Update: LaCie responded with a link to the product on their website: LaCie Rugged USB3 Thunderbolt Series. It comes in the below mentioned 1 TB flavor, as well as 120 GB and 256 GB SSD. You can win one on their website here.
Was in the Apple store yesterday when I spotted something that seemed too good to be true. A LacCie Rugged drive with Thunderbolt, priced at $249 – Thunderbolt cable included!
This is what I’ve been waiting for with Thunderbolt – a portable, bus powered drive that doesn’t cost $400. I hadn’t heard anything about this drive, yet here it is, right in the Apple store. I would have bought it on the spot except for one thing – the drive was only 5400 RPM. Why go full throttle with Thunderbolt, only to kill the speed boost with a slow hard drive? Made no sense. And the Apple specialists didn’t know anything.
What’s strange is I can’t find this hard drive anywhere on the Internet. Not even on Lacie’s website. Or Apple’s. Was this stocked too early? Hopefully more will come soon, in a 7200 RPM flavor.
On Tuesday the NY Times wrote about internet service providers offering low cost internet options that restricts your monthly data usage, similar to most smart phone plans. This obviously has huge issues for online video content creators. What’s the first thing people are going to stop doing if their data is limited? Cut bandwidth heavy videos.
Yesterday there was a House hearing on whether current laws address the demands of new technology, and the NY Times article was brought up.
Represented were Netflix, Roku, Hearst TV, Dish Network, the National Cable and Telecommunications Association, and others. Here are some interesting points:
1:17:30 – The committee asked about the article and restricting data. The general reply was it boils down to competition. If someone offers unlimited at a fair cost, people will subscribe to that. One executive said this was a blunt solution to handling demand peaks. If she’s backing up data at 3 AM, demand is at a minimum, but that’s counting against her quota.
1:55:00 – Debate about the Dish’s Auto Hopper feature, which lets you skip ads on recorded programs (it can also lower the audio on commercials on live broadcasts).
2:09:45 – Pretty much split vote on if they thought customers were offered enough choice to watch content whenever and wherever they wanted.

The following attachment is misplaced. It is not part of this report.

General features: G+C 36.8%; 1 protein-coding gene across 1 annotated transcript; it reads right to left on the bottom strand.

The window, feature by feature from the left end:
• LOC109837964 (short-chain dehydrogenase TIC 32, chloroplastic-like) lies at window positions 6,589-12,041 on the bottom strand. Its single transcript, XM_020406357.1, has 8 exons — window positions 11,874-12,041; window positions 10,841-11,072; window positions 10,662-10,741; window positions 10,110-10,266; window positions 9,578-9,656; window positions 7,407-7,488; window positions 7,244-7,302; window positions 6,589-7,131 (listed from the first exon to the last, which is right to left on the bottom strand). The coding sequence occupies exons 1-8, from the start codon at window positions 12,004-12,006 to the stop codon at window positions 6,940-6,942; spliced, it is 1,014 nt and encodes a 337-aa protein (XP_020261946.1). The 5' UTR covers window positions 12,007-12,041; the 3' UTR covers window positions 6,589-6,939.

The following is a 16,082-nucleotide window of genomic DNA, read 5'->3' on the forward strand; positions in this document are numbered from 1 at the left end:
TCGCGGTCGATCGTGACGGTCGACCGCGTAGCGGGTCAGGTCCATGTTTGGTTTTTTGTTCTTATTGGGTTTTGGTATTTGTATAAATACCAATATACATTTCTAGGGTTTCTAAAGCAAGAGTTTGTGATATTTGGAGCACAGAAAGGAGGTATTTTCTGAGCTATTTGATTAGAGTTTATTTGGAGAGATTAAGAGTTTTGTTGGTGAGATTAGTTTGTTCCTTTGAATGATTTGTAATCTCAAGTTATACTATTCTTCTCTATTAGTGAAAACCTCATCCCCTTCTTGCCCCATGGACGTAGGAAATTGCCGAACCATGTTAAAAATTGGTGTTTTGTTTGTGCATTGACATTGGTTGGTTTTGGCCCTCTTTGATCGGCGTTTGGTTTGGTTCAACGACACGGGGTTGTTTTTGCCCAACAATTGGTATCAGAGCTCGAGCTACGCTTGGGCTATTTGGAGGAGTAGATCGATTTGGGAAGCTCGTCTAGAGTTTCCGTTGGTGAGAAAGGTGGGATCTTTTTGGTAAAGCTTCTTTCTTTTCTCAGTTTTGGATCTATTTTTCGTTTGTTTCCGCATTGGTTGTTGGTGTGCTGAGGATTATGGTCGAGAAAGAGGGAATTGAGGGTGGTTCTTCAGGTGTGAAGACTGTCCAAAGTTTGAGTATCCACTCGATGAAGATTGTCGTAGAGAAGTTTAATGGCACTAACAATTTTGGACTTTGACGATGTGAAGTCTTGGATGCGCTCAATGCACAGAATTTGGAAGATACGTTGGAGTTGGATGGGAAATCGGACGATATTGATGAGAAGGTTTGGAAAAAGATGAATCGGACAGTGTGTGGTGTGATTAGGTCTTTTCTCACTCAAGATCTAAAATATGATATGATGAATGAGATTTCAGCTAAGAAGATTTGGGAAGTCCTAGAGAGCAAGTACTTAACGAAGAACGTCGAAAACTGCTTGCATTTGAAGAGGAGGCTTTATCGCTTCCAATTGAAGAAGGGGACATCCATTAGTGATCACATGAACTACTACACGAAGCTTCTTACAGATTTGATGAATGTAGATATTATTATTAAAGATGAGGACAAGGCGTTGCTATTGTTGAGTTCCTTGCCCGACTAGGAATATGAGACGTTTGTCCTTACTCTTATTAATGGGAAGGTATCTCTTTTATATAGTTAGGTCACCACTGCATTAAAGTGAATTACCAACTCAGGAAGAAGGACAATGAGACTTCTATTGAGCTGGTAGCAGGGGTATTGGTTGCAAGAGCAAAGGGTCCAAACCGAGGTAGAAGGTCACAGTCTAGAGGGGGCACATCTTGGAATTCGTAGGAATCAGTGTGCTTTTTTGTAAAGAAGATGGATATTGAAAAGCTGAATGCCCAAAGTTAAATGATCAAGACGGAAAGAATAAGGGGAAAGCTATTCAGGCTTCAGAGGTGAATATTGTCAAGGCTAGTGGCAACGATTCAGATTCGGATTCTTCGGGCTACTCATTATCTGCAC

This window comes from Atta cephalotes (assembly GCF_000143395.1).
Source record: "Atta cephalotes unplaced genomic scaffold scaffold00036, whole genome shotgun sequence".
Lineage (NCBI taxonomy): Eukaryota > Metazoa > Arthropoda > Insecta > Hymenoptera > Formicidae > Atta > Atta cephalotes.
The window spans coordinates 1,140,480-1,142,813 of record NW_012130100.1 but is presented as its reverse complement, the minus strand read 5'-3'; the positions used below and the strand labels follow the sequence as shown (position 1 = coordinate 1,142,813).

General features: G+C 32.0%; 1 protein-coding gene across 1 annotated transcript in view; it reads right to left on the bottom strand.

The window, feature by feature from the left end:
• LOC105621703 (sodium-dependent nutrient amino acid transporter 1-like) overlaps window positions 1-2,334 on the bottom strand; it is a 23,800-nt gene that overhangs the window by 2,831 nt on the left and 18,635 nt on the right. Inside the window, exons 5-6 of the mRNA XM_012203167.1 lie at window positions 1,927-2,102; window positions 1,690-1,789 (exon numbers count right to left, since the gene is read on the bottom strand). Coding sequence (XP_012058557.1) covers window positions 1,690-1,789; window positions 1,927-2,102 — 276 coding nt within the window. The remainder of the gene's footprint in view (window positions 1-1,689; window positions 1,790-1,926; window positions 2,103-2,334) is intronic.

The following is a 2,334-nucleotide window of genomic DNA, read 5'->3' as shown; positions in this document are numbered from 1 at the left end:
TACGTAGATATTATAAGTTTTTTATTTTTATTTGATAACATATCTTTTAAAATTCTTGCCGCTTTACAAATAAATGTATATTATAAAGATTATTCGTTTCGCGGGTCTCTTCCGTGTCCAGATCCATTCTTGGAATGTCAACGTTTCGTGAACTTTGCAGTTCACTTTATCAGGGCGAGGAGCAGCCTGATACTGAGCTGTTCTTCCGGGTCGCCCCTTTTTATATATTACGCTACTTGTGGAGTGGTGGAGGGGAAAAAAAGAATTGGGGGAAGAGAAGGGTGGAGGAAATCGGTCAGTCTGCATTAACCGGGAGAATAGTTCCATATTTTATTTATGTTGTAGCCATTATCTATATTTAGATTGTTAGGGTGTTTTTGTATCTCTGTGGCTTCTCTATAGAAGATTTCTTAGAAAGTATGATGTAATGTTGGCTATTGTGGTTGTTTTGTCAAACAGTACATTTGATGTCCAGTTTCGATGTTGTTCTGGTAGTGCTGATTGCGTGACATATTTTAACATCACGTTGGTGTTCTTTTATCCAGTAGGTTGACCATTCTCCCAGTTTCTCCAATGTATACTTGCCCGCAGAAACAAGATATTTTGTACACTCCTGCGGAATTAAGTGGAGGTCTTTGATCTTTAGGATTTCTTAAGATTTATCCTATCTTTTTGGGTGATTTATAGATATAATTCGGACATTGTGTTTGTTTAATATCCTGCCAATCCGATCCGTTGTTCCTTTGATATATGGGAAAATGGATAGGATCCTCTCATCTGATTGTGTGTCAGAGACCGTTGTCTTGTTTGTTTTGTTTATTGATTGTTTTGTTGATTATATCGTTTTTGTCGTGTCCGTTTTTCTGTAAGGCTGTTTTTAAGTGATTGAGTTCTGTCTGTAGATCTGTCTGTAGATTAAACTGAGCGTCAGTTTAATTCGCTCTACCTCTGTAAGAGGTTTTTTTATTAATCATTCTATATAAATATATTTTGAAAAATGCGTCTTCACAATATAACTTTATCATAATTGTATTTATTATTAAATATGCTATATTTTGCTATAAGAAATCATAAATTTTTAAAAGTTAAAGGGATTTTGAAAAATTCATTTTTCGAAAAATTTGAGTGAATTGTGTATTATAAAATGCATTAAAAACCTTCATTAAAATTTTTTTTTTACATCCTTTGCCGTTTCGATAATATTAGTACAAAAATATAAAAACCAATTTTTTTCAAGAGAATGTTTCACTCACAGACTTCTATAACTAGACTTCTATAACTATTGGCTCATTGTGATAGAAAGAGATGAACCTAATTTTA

2:17:00 – A showdown between Dish and a congressman over the Auto Hopper feature when the congressman didn’t seem too happy that someone could skip over his political ad in November.
Giving up my unlimited iPad data plan to go to Verizon, I can say data caps are extremely annoying, having gone over them twice. And even AT&T is a pain, sending me text messages that they’re going to start throttling my ‘unlimited’ iPhone data (thanks to Spotify). But I don’t think limited data, especially at the home, will last for long. People won’t put up with it and the market will sort it out. Google already has fiber optic internet that’s 100 times faster than broadband.
The Auto Hopper debate is interesting. They’re arguing that it takes the three steps a consumer is already doing to skip commercials and boils it down to one. But studies have shown that people still remember commercials while fast forwarding them. I have no problems with commercials, especially on the web, like with Hulu. But that’s because I understand the economics of why they’re necessary. I find a few minutes of my time fair payment to watch something for free online. Maybe the commercial break needs to be redesigned to highlight the economics behind it and how it pays for the programming you’re about to enjoy.
I’m not one to post breaking news, but as a Mac Pro user this make me very happy. A lot of new Apple toys were announced on Monday. Many of us hoped there would be an update to the Mac Pro, which hasn’t seen any changes in over 2 years.
What Apple did was akin to leaving a 10 cent tip. They didn’t forget about the Mac Pro, but they did quietly update the Apple store with a new model that lacked a lot of needed features, like Thunderbolt and USB 3.0.
A concerned user emailed Tim Cook and shockingly got a reply.
Thanks for your email. Our Pro customers like you are really important to us. Although we didn’t have a chance to talk about a new Mac Pro at today’s event, don’t worry as we’re working on something really great for later next year. We also updated the current model today.
We’ve been continuing to update Final Cut Pro X with revolutionary pro features like industry leading multi-cam support and we just updated Aperture with incredible new image adjustment features.
We also announced a MacBook Pro with a Retina Display that is a great solution for many pros.